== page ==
http://www.irs.gov/Businesses/Small-Businesses-&-Self-Employed/Self-Employed-Individuals-Tax-Center 

Publication 334, Tax Guide for Small Business
http://www.irs.gov/pub/irs-pdf/p334.pdf 

Publication 535 Business Expenses
http://www.irs.gov/pub/irs-pdf/p535.pdf 

Home Office Expenses … Business Use of the Home

https://www.irs.gov/businesses/small-businesses-self-employed/home-office-deduction

https://www.irs.gov/pub/irs-pdf/p587.pdf



There is also QuickBooks Self Employment bundle you can check out which includes one Turbo Tax Home & Business return and will help you keep up in your bookkeeping all year along with calculating the estimated payments needed ....
http://quickbooks.intuit.com/self-employed


Self Employment tax (Scheduled SE) is generated if a person has $400 or more of net profit from self-employment on Schedule C.  You pay 15.3% for 2014 SE tax on 92.35% of your Net Profit greater than $400.  The 15.3% self employed SE Tax is to pay both the employer part and employee part of Social Security and Medicare.  So you get social security credit for it when you retire.  You do get to take off the 50% ER portion of the SE tax as an adjustment on line 27 of the 1040.  The SE tax is already included in your tax due or reduced your refund.  It is on the 1040 line 57.  The SE tax is in addition to your regular income tax on the net profit.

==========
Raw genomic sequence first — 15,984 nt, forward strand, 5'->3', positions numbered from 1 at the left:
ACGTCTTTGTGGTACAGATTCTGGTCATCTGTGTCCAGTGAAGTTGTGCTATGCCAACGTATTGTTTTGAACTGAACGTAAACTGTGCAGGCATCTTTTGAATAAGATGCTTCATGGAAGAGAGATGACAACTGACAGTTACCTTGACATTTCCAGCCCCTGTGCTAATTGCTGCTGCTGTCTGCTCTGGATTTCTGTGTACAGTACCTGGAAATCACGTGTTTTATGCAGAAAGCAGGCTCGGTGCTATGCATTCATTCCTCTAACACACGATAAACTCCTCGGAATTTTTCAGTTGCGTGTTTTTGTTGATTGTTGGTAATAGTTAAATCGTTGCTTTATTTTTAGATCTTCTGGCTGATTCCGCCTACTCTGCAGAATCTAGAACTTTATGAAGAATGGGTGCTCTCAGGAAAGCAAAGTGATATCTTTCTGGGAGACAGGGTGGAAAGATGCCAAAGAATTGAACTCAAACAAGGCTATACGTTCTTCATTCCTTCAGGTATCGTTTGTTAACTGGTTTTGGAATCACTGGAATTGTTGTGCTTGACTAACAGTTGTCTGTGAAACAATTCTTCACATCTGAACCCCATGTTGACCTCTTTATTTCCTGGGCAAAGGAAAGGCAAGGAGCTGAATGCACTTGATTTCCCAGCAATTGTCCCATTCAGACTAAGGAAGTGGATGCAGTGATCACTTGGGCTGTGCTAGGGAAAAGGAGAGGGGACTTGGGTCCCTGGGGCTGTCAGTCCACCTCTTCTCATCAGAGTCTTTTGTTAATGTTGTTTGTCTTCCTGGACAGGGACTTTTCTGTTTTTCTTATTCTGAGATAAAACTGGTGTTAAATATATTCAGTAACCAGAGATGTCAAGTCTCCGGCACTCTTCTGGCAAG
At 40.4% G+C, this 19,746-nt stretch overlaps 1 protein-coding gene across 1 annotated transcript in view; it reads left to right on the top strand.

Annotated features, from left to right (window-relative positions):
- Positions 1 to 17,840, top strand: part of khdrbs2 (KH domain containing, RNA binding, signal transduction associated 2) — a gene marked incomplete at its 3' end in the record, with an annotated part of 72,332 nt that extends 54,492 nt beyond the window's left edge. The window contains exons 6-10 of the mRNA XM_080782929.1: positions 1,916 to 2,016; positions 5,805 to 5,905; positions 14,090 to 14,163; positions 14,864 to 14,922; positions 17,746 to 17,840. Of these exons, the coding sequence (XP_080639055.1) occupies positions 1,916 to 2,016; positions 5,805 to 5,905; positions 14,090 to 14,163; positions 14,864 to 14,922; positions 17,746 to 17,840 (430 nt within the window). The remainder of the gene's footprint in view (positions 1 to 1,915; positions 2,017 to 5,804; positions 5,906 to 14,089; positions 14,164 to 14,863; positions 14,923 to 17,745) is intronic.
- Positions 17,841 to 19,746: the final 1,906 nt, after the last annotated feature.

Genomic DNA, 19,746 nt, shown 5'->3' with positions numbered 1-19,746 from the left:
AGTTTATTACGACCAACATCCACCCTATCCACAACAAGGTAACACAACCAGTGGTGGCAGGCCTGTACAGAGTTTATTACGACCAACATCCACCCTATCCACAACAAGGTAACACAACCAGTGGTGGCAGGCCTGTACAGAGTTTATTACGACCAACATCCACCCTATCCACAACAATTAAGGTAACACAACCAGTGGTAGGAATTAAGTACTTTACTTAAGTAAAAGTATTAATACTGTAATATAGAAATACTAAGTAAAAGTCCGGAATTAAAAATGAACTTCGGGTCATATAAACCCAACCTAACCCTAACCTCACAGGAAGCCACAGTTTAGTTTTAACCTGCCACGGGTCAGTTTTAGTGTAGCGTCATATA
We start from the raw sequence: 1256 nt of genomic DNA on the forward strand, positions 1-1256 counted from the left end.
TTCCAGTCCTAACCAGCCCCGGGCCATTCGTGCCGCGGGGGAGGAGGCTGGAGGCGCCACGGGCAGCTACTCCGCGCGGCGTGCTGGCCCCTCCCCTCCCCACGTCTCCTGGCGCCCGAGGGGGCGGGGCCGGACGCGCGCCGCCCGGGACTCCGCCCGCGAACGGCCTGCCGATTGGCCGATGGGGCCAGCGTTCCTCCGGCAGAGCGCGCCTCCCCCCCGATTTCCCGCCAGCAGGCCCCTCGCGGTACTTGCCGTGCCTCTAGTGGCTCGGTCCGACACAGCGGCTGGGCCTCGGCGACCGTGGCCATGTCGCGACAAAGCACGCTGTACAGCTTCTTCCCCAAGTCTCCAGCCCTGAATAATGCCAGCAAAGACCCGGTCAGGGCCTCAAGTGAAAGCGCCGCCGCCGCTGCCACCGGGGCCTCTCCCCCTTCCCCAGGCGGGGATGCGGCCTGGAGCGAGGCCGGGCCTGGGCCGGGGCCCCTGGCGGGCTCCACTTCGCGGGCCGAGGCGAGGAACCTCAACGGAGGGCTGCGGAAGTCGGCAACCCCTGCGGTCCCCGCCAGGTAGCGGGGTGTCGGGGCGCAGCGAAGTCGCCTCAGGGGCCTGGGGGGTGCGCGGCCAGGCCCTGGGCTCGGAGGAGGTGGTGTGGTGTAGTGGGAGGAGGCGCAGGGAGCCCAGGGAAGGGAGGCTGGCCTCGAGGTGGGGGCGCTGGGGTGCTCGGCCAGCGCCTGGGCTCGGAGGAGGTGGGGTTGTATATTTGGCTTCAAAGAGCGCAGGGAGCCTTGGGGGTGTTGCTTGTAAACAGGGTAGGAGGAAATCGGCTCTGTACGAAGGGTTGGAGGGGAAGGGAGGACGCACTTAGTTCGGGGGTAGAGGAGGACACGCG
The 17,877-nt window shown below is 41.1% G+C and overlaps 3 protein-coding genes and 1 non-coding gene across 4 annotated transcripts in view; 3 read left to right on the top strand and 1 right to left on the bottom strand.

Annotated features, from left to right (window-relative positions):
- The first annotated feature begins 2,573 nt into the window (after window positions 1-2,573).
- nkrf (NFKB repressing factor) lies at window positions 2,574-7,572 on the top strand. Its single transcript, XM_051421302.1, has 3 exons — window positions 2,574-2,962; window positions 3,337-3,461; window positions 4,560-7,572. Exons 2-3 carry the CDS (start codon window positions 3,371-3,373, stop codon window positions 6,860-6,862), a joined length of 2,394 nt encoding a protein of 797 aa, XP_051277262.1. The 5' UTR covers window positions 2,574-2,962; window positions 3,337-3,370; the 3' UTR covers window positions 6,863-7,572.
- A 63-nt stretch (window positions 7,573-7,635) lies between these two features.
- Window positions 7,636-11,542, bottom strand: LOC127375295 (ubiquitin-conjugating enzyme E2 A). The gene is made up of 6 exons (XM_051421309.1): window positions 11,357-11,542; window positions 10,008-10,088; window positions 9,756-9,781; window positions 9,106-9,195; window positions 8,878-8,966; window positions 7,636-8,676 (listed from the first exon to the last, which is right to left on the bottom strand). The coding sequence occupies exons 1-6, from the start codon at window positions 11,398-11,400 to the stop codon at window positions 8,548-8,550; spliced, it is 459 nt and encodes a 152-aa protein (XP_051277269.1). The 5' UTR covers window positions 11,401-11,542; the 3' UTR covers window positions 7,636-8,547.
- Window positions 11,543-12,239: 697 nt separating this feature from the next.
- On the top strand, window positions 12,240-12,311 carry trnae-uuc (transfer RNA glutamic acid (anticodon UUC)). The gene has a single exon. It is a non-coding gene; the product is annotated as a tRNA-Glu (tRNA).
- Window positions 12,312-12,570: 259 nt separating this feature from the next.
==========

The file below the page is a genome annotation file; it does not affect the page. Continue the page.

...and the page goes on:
PAYING ESTIMATES
For SE self employment tax - if you have a net profit (after expenses) of $400 or more you will pay 15.3% for 2015  SE Tax on 92.35% of your net profit in addition to your regular income tax on it. So if you have other income like W2 income your extra business income might put you into a higher tax bracket.

You must make quarterly estimated tax payments for the current tax year (or next year) if both of the following apply:
- 1. You expect to owe at least $1,000 in tax for the current tax year, after subtracting your withholding and credits.
 
- 2. You expect your withholding and credits to be less than the smaller of:
    90% of the tax to be shown on your current year’s tax return, or
  100% of the tax shown on your prior year’s tax return. (Your prior year tax return must cover all 12 months.)

To prepare estimates for next year, You can just type W4 in the search box at the top of your return , click on Find. Then Click on Jump To and it will take you to the estimated tax payments section. Say no to changing your W-4 and the next screen will start the estimated taxes section.

OR Go to….
Federal Taxes or Personal (H&B version)
Other Tax Situations
Other Tax Forms
Form W-4 and Estimated Taxes - Click the Start or Update button